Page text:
Fontaines DC, The Murder Capital, Homelessness Benefit, Dublin

March 5, 2020

Everything about this event seems pointed, anointed and morally sound. A bill of music curated by the Fontaines DC to raise around €70k for the homeless cause in Ireland. The faithful are tightly convened at The Olympia, aware that this is an epochal moment, a night when the new acts are in the ascendant, the sense of civic rage is acute and the political system is as cracked as the Liberty Bell herself.

It’s the fifth year of Rock Against Homelessness and while the theme was never not critical, the revulsion has now translated into electoral votes, occupations and feet on the street. So it seems absolutely right that a generational change is enacted on the stage also. To echo an old punk maxim: “are you taking over, or are you taking orders?”

And the Fontaines are unassailably on the correct side. All those component parts – the empathy, the noise, the sly wit and humility – resound perfectly. They play behind a hazer fog and Grian still has that awkward aspect. Here’s a band that did not consciously aim to confront late-stage capitalism in a city that’s all mortgaged out. But they’ve accepted the brief and have responded with the best songs and the sentiments that fit so well.

Only right then that their entrance is soundtracked by Luke Kelly. The band have used his narrative, ‘For What Died The Sons Of Róisín’ on numerous occasions, notably at Glastonbury 2019. But to hear the old Luke recording and the sense he makes of busted idealism is perfectly apposite tonight – “when we have sold enough of Ireland to be but strangers in it.” Here’s the time.

So when they play ‘Hurricane Laughter’ the transition from Luke to Grian doesn’t not jar and The Fontaines make the sound of a fierce reckoning. That translates into a mosh at the front and an incentive for Carlos to scale the balcony, playing off the edge of it.

It would be forgiveable to see the band assuming their greatness tonight but that’s not blatant. The message across the bill is that Ireland’s artists have a kinder dispensation and an equitable spirit. This was apparent with the Mary Wallopers, bringing banjo and royal strangeness with ‘Cod Liver Oil And The Orange Juice’. Their Dundalk compardres Just Mustard are further down the career line and they embrace glimmer and abstraction, calling out an uneasy story. Altered Hours also favour the shoegaze textures but don’t connect so readily.

Stefan Murphy looks like he’s hauled out of an outlaw bar in Texas, doused in the fumes of regret and schooled by Waylon, Kris and Johnny. He’s fought hard for the soul of Dublin over the years and his inclusion tonight is fitting. He has a long-gone Mighty Stef association with northsiders Melts who deliver florid exclamations and a glam-throb anxiety that recalls Suicide.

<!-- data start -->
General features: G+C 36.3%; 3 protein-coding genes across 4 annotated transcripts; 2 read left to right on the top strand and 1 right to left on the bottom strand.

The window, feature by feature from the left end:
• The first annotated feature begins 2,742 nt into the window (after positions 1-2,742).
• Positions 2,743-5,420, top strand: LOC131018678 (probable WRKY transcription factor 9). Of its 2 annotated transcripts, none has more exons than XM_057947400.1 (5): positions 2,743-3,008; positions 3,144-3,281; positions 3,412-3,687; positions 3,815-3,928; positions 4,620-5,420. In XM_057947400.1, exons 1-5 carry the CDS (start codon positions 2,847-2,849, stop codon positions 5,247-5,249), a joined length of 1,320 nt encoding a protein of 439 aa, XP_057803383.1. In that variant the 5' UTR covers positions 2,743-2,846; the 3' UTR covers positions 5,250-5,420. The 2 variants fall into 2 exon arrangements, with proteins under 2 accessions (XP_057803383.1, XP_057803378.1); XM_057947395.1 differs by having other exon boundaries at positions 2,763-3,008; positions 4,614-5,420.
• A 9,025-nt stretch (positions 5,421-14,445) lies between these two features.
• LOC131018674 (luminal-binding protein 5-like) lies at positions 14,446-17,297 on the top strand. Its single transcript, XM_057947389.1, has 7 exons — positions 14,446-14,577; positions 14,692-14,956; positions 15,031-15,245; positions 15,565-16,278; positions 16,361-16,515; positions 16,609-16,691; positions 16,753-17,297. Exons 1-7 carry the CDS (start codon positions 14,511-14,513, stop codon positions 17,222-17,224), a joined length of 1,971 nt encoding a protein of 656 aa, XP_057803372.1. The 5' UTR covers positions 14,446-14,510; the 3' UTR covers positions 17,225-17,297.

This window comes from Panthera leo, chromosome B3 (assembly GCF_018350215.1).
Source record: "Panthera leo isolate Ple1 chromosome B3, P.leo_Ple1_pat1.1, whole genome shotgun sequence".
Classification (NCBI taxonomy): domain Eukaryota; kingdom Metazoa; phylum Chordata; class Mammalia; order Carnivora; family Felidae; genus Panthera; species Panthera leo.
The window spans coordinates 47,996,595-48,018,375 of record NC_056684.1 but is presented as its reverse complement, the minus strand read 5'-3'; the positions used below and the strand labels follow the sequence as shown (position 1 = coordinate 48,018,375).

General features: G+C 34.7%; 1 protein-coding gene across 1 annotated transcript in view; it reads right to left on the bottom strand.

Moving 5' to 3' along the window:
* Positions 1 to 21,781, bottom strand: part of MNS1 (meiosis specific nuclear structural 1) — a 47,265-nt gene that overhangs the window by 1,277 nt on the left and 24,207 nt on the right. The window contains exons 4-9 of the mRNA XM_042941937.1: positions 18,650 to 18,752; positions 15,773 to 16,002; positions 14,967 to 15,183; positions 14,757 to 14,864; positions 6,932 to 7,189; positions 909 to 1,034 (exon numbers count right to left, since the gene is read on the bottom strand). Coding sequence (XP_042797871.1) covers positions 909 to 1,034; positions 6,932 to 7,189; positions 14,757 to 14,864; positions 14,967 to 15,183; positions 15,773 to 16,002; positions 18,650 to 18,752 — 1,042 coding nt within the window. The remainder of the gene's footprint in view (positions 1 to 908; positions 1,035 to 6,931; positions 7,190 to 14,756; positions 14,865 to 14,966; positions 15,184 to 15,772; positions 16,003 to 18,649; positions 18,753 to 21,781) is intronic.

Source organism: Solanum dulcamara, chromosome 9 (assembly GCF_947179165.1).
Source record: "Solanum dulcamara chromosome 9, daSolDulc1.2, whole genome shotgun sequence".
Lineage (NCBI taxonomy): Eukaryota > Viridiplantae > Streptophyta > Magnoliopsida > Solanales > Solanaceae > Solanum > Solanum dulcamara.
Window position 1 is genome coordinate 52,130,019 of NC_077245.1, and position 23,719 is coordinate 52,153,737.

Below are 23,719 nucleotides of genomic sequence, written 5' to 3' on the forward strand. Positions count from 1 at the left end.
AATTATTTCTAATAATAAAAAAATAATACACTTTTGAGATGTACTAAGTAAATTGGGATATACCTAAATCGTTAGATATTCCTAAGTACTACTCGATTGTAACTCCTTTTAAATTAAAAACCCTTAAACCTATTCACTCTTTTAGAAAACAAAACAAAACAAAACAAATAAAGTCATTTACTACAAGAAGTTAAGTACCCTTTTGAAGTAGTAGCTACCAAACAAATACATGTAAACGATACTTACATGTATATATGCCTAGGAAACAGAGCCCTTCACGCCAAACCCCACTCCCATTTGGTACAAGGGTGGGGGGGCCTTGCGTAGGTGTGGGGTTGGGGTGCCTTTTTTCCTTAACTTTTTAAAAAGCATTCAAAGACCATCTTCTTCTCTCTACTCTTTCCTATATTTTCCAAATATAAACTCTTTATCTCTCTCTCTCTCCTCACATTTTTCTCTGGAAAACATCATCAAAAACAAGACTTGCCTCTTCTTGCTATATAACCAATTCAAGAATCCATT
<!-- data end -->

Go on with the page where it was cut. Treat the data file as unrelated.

Kneecap represent the Nordy dimension, west Belfast and the Creggan. Their arrival is raucous, unfiltered and keenly received. They get bonus cheers for attacking Fine Gael and an election poster is presented with withering style. “Blue shirt wankers!” they say, causing us to remember a former, fascist connection. The hip hop beats are unaffected, the words do not flinch, RTÉ takes a lashing and the Brits are dismissed. ‘C.E.A.R.T.A’ is a lesson for the homies and Gaeilgeoirí. The transgressive stuff is mostly laughed off and there’s a thin cover of satire but calling Leo Varadkar a “spastic” is uncool. Words have a better potential, mo chairde.

The Murder Capital by Stuart Bailie

Murder Capital are magnificent, road-drilled and James McGovern needs no coaching on the homeless theme. Those songs are studies in disenchantment, hard cases for the prosecution. It’s an astounding deal, the sound is vast and the singer commands that strange area of hurt and unwilling exile. Like you’d expect, ‘Feeling Fades’ is a swirl of streets, alleys, dead ends and James walks it like a tender hooligan.

The Fontaines take us home, with beautiful inevitability, to ‘Dublin City Sky’. They have channeled the ache and the disbelief. They have shared the sense of ever-tightening abuse and ridiculed the baldly ambitious. We would ask for little else. And still they go searching, for a kinder hand, for the better land.

Stuart Bailie


Fontaines DC, The Murder Capital, Kneecap, Just Mustard, Melts, Altered Hours, Stefan Murphy, The Mary Wallopers

Rock Against Homelessness, The Olympia, Dublin, 03.03.20








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